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Published Upstate

When it comes to summer fare, it’s as easy to read local as it is to eat local

By Darryl McGrath

It’s gotten easier in re cent years for local authors to publish and promote their books, and no less so in the Capital Region, where the summer offers an abundance of titles with upstate connections. It’s well worth checking out the “Books by Upstate Authors” section in area bookstores; think of this as the literary version of the small-farm movement, in which the bumper stickers would urge us to “Read Local.”

“In upstate New York, there are a lot of fabulous authors,” says Rachel King, manager of the Little Book House in Stuyvesant Plaza, a section of the Book House geared toward younger readers. “I would say I’ve seen the numbers increase.”

Several Capital Region services and businesses now support local writers. The Hudson Valley Writers Guild “fosters an active community of writers and readers by encouraging the development of local authors,” according to its mission statement. The guild started in 1983 and has steadily grown through a partnership with the Albany Institute of History and Art that hosts writing workshops.

The State University of New York Press has expanded its original mission as an academic press with its Excelsior Editions: books on regional topics for general readerships. A homegrown self-publishing service—the Troy Book Makers, founded by Susan Novotny of the Book House and Eric Wilska of the Bookloft in Great Barrington, Mass.—provides first-time upstate authors a print-on-demand outlet.

Local authors capture stories and history that deserve to be told, but which might otherwise be lost and which major publishers would never print. Author Herbert Hyde touched on this at his recent Book House signing for his memoir, College and Eighth, about a bygone section of Troy that disappeared into an expanding Rensselaer Polytechnic Institute campus.

“One of the reasons I wanted to complete this book was because I wanted to encapsulate the history of the neighborhood,” Hyde says.

A sampling of this summer’s local selections:

The Bucolic Plague: How Two Manhattanites Became Gentlemen Farmers, by Josh Kilmer-Purcell. The first half of this ice-cream soda of a book accomplishes for the reader the same thing the author and his partner sought when they impulsively blew their bank account on a 19th-century mansion in Scho harie County: It slows you down until you too are ready to ditch the rat race and plant heirloom tomatoes. And then real life catches up with advertising executive Josh Kilmer-Purcell and his beau Brent Ridge, Martha Stewart’s erstwhile “Dr. Brent” medical personality. In trying to escape their perfection-driven Manhattan careers to become weekend farmers, they in stead re-create them as they launch first a business (goat milk soap), and then a website and blog (beekman for which they relentlessly chronicle an “everyday” life on the farm that’s about as real as Walt Disney World. Along the way, they discover the gay subculture of Schoharie County—go figure—and offer a wickedly funny insider’s subtext based on the question: “What’s it really like to work for Martha Stewart?” Answer: Just like working for Queen Elizabeth I, only people are fired instead of beheaded. (HarperCollins, $24.99.)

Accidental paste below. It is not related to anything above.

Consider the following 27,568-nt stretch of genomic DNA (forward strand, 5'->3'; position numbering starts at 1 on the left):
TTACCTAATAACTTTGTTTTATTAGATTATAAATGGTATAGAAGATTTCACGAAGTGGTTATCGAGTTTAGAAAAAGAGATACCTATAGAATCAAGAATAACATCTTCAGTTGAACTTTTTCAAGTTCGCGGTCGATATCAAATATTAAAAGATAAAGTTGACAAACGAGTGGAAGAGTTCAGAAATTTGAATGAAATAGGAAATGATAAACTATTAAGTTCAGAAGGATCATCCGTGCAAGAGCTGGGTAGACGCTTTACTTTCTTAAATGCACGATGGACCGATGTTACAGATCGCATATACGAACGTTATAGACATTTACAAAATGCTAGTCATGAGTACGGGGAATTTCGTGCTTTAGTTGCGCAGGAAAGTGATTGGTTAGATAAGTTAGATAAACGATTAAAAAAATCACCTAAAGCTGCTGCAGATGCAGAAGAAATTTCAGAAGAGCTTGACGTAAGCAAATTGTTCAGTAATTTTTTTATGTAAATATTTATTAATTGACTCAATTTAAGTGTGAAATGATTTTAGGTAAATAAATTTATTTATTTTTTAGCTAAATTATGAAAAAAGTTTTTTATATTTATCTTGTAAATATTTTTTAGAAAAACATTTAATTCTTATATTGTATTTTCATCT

The Thunder of Captains, by Dan Lynch. Journalist, author and ex-radio host Dan Lynch has long been intrigued with why English Major General John Burgoyne lost the Battle of Saratoga. In The Thunder of Captains, Lynch offers his interpretation of the popular belief that Burgoyne spent precious time dallying with his mistress when he should have been consulting with his commanders. His theory emphasizes the apocryphal over the factual, and the romance proves to be the less compelling part of Lynch’s narrative. Breeze through the scenes between Burgoyne and his babe, and relish the far more gripping drama of the courageous soldiers behind both lines, the rich descriptions of life in colonial upstate New York—you will recognize place names and scenery—and the interactions among the rebel officers, all of whom can never quite forget that a traitor’s death awaits them should the battle go badly. (Three Lakes Publishing, $19.95.)

Postmortem, by Laurel Saville. Politicians who want to know how they can stop media leaks from their campaigns should study the American family, an institution that’s especially adept at keeping secrets. Two leading taboos: alcoholism and mental illness, both of which colored Laurel Saville’s unconventional upbringing by her brilliant but deeply troubled mother, Anne Ford. Saville, a magazine journalist and fiction writer, tells the story from the perspective of her Bohemian 1960s childhood as she tries to understand her mother’s tragic path from young fashion designer to murder victim. Interspersed through Saville’s memories of her mother’s parties, irresponsible artist boyfriends, lying husbands and hangovers are glimpses of an American fashion industry still under the spell of the groundbreaking mid-20th-century designer Claire McCardell. For women who aspired to similar fame, it was a little like toiling in the recording industry, where you cranked out largely anonymous but creative work in the hope that the next design (or song) could be your lucky break. This is a deeply forgiving account by a daughter who felt her mother deserved a far more loving eulogy than the one that fate originally handed her. (IUniverse, $16.95.)



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